Bodies Bodies Bodies, the new film from Dutch director Halina Reijn, may offer more than its fair share of mangled and bloody corpses, but its gnarliest moments have nothing to do with death or murder. Instead, the new A24 horror comedy ultimately cares less about the deaths of the characters it traps in its suitably spooky mansion and more about burning the images they have of themselves to the ground. Thanks to its ensemble of social media-obsessed Gen Z narcissists, Bodies Bodies Bodies’ decision to prioritize social death over literal death proves to be well-founded.
Over the course of its tight 95-minute runtime, the film sends its characters spiraling down their own rabbit holes of paranoia and desperation until there’s nothing left for them to do but blame each other for the difficult situations they’ve found themselves in. For that reason, Bodies Bodies Bodies tends to be at its best and most biting when it isn’t operating as a standard slasher movie, but rather as a kind of nightmarish new take on Clue for the TikTok generation.
The film’s inability to always find the right balance between satire and horror ultimately ends up dulling the impact of its bloodier moments. Fortunately, the performances given by Bodies Bodies Bodies’ energetic cast members not only help ratchet up its all-consuming sense of paranoia but also make its scathing critiques of their characters land with maximum impact.
Bodies Bodies Bodies opens as Sophie (Amandla Stenberg), a recovering addict from a rich family, is in the midst of making her way to a gathering between some of her closest friends with her doe-eyed, middle-class girlfriend, Bee (Maria Bakalova). When they arrive, Bee is introduced to all of Sophie’s closest friends, including Jordan (Myha’la Herrold), Emma (Chase Sui Wonders), Alice (Rachel Sennott), and David (Pete Davidson). In the same sequence, Bee and Sophie are also introduced to Alice’s relatively new, airheaded older boyfriend, Greg (a perfectly cast Lee Pace).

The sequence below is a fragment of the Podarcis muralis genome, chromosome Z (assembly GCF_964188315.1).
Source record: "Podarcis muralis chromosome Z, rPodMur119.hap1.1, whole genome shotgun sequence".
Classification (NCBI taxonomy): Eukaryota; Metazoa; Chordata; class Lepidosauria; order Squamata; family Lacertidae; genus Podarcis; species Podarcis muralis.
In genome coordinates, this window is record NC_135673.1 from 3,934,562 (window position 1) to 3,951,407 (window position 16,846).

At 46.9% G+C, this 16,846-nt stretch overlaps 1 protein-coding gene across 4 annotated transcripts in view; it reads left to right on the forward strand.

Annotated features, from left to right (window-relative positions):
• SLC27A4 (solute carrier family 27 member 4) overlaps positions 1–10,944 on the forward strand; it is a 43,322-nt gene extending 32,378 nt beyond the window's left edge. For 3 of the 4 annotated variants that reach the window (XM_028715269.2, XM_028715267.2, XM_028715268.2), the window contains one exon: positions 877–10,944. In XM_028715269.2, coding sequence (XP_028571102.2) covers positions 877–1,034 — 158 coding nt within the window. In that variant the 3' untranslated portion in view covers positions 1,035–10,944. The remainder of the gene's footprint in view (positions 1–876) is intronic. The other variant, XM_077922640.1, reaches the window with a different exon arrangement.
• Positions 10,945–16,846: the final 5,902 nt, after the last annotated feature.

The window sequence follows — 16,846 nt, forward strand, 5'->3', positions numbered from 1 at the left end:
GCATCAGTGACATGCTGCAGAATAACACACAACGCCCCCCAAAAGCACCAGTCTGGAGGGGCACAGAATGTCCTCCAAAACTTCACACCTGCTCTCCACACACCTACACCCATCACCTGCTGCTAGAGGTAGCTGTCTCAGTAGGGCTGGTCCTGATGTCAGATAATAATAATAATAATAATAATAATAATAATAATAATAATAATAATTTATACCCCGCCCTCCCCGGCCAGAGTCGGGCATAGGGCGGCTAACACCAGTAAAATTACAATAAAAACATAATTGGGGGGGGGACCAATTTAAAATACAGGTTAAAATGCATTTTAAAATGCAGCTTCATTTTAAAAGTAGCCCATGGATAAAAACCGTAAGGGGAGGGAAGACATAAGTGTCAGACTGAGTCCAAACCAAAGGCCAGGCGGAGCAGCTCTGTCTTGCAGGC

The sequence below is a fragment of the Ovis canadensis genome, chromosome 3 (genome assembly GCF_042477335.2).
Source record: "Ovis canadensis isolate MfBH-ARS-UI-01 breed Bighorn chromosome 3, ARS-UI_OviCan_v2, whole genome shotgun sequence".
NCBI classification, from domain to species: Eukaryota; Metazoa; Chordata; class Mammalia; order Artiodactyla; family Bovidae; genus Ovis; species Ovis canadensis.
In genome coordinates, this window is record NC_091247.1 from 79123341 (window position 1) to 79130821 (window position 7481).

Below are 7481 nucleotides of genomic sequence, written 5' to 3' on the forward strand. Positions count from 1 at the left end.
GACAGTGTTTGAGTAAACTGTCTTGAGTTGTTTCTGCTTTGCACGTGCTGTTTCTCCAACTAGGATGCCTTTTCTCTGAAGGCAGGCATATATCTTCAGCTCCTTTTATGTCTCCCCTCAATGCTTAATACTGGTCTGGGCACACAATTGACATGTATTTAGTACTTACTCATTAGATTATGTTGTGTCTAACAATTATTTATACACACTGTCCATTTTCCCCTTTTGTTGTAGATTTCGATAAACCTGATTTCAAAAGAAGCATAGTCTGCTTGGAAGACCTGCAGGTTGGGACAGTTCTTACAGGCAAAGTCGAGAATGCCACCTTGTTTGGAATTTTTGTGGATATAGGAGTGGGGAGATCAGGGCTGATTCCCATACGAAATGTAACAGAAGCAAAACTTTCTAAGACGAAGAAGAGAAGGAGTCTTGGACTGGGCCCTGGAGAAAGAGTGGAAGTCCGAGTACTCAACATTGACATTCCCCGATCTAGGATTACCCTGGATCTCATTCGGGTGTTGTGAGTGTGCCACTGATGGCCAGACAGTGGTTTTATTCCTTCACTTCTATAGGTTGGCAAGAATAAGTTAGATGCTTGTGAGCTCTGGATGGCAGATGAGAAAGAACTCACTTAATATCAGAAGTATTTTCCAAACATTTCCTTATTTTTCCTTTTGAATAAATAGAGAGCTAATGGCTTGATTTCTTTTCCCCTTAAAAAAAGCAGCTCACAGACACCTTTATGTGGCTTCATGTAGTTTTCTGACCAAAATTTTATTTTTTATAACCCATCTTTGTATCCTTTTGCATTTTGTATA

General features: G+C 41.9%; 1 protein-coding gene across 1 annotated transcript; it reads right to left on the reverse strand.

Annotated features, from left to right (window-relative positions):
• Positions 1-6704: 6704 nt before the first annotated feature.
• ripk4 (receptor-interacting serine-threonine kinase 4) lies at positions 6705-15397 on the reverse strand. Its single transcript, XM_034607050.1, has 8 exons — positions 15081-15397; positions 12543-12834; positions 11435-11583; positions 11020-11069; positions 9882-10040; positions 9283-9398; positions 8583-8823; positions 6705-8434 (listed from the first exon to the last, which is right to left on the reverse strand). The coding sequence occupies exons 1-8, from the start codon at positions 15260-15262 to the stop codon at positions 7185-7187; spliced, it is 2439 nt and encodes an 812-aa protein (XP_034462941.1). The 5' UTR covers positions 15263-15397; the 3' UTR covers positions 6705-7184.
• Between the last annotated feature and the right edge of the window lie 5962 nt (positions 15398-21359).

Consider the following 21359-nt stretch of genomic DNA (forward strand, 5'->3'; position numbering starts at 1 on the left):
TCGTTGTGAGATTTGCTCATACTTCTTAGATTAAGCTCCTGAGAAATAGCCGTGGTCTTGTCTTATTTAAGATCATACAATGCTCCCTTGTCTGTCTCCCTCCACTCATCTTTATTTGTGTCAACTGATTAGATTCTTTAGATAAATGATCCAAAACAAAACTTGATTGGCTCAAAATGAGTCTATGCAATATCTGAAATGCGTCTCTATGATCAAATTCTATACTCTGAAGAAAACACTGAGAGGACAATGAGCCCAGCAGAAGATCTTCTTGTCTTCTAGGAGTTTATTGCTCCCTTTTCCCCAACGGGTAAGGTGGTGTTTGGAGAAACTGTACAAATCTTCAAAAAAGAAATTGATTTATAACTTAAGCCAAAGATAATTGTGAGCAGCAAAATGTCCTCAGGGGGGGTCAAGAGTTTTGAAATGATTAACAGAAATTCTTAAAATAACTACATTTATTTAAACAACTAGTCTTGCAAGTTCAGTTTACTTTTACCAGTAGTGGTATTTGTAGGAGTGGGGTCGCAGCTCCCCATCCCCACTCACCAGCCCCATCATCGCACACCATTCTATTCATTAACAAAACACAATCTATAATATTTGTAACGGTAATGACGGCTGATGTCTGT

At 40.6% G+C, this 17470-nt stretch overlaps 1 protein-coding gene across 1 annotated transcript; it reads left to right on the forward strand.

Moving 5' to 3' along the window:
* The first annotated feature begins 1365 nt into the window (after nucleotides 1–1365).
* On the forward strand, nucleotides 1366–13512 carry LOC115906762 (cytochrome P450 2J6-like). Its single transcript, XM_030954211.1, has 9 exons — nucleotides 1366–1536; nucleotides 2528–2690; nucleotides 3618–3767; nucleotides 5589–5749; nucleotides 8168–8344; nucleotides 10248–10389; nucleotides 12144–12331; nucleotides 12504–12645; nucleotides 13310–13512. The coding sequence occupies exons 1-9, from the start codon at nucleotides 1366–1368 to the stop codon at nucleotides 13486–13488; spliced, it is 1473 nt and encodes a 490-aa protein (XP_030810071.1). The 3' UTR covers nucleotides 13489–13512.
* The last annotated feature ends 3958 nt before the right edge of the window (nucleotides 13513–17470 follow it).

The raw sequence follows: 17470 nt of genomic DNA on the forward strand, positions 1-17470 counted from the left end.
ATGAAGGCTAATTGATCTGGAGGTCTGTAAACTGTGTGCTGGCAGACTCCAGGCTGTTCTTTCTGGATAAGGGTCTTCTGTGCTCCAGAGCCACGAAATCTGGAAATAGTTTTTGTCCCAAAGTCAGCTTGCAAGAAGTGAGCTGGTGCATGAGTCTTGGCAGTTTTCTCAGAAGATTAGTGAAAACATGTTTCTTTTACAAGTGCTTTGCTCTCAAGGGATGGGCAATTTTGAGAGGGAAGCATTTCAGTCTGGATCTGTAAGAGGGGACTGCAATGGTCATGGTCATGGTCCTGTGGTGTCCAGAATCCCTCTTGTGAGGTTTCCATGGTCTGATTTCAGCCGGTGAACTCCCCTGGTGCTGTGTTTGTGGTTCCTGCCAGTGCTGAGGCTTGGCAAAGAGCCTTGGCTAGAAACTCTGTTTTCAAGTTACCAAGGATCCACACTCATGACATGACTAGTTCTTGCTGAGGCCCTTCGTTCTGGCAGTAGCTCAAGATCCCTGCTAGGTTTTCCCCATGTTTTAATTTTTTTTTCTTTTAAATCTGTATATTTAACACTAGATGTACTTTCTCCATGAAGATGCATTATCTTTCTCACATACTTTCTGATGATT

It doesn’t take long for conflicts to begin breaking out between Sophie and her friends, many of whom are quick to express their frustration over her failure to alert them about her forthcoming arrival in their shared group chat. Everything quickly descends into total chaos, however, when Sophie suggests that they play a murder mystery game called “bodies bodies bodies” just moments before a hurricane completely cuts off the electricity to the secluded mansion they’ve taken up residence in for the weekend.
When one of the group’s members is found dead shortly thereafter, their surviving friends are forced to wander through the mansion’s pitch-black hallways in order to make it through the night alive and, hopefully, discover which of them is secretly a killer. The film’s script, which was written by Sarah DeLappe, takes a bit too long to truly get going, but Bodies Bodies Bodies kicks into high gear in its second act — delivering an experience that frequently feels like a drug-fueled combination of the murder mystery and slasher movies genres. To its credit, Bodies Bodies Bodies also knows that every murder mystery is only as memorable as the suspects at the center of it.